I collaborate with a vet who claims that many of the dogs that visit her facility are so eager to get inside the door that they pull their owners by the leash all the way from the parking lot.
Six syllables. I know, most people tune out beyond four. But I still think you should learn this particular term. Why?
Because it’s one of the most important techniques in animal training (arguably top five). It may be the difference between your dog eagerly pulling to get to the vet’s, or shaking like a leaf on the examination table.
Simply put, conditioning means learning and counter means opposite. So, re-learning might be another way of putting it. That’s just three syllables.
Practically speaking, it’s about changing someone’s learned associations. An example!
Let’s say we have a dog, who’s started trembling and panting whenever she arrives to the vet’s office.
She has probably learned to associate the vet’s office with aversive events. Strange sounds and smells. Unfamiliar people looming. Needles poking. A string of events that ends up with something painful – most animals will learn these predictors. This is one type of classical conditioning, learning that certain events predict things the animal would rather avoid (just like Pavlov’s dogs drooled when they learned that bells predicted things they really wanted). Some animals may start showing behaviours indicative of a fear response, and some even resort to defensive aggression in their attempts to escape the situation – which could be very risky for all parties involved.
Counterconditioning (CC) is about re-learning. Typically, rather than predicting pain, the animal learns that certain events predict outstanding free delicacies, delivered right under your nose.
Strange sounds and smells – but followed by fabulous treats.
Unfamiliar people looming – and then you get something that smells just wonderful!
Needles poking – is that chicken liver? (or, if you’re a cat: whaaaat – Tuna?!)
CC is learning new associations, so that the animal starts looking forward to the sounds, smells, people and procedures since they precede fabulous goodies.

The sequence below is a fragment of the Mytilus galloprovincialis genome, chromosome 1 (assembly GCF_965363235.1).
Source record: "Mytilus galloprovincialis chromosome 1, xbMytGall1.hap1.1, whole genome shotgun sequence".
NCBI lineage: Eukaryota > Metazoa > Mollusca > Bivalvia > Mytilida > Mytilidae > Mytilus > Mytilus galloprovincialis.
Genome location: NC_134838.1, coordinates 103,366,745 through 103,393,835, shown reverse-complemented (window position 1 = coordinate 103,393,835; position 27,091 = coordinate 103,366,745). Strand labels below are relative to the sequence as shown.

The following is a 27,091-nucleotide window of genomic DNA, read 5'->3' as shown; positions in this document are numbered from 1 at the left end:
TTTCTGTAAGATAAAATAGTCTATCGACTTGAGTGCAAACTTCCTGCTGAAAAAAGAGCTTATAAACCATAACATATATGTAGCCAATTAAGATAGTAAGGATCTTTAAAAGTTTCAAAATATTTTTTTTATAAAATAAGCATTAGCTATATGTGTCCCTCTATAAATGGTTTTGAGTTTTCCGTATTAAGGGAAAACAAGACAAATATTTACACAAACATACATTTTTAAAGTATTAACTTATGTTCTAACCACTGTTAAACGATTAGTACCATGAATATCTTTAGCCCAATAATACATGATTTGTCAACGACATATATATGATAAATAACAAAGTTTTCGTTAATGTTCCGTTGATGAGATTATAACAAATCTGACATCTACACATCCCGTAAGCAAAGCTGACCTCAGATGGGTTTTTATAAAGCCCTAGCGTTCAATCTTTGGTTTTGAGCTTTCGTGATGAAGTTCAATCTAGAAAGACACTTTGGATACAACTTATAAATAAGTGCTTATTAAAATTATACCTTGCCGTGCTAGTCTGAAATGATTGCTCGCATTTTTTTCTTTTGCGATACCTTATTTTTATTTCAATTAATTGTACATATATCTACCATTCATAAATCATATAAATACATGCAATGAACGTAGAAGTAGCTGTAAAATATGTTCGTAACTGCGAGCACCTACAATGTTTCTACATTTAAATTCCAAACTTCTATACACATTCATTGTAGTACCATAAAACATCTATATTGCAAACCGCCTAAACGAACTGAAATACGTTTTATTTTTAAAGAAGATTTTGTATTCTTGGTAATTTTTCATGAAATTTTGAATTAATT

Studies have shown that CC may reduce the risk of defensive aggression in just a few training sessions. For example, one dog’s aggressive behaviours towards a stranger at the door (charging, lunging, barking, and biting) diminished from 88% of 30-second intervals before training to 3% after CC training.
How do you do it? Start by identifying some fabulous treat – something that the animal really likes. Then feed small mouthfuls to the animal as soon as it has been exposed to a potentially scary situation. Remember that animals are more easily frightened than people, they often react to novel stimuli or things that we can’t even perceive (smells or sounds, for instance).
Also, if they are too fearful, they won’t take treats and CC alone won’t work. What to do then? Combine it with another technique – systematic desensitization (SD): gradually introducing the scary thing. The combination of counterconditioning and systematic desensitization is called SD/CC and is potentially the most powerful tool available in reducing or eliminating fear – in people as well as in animals. More about that in another post.
Note that the procedure of creating a positive association with the veterinary visit is best done even before animals develop fears. Strictly speaking it might not even be “counter” conditioning or re-learning if the animal isn’t afraid to begin with, just “plain” classical conditioning (Pavlov’s drooling dogs again) – but such preventive learning is very powerful in buffering against later fears developing.
Take a look at dr Sophia Yin counterconditioning a dog to actually enjoying something he initially thought aversive. She discusses – and dismisses – the common assumption that giving treats to animals while or after they’re aggressive inadvertently rewards, or reinforces, the behaviour.
… On a side note, all you nerd trainers out there: which are the five most important words (or expressions) in animal training, according to YOU? Take a moment to give us your thoughts in the comment section below!
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Savage, K. E., 2010. A Comparison of Classical Counterconditioning and Differential Reinforcement of Alternative Behavior on Aggressive Behavior in Dogs.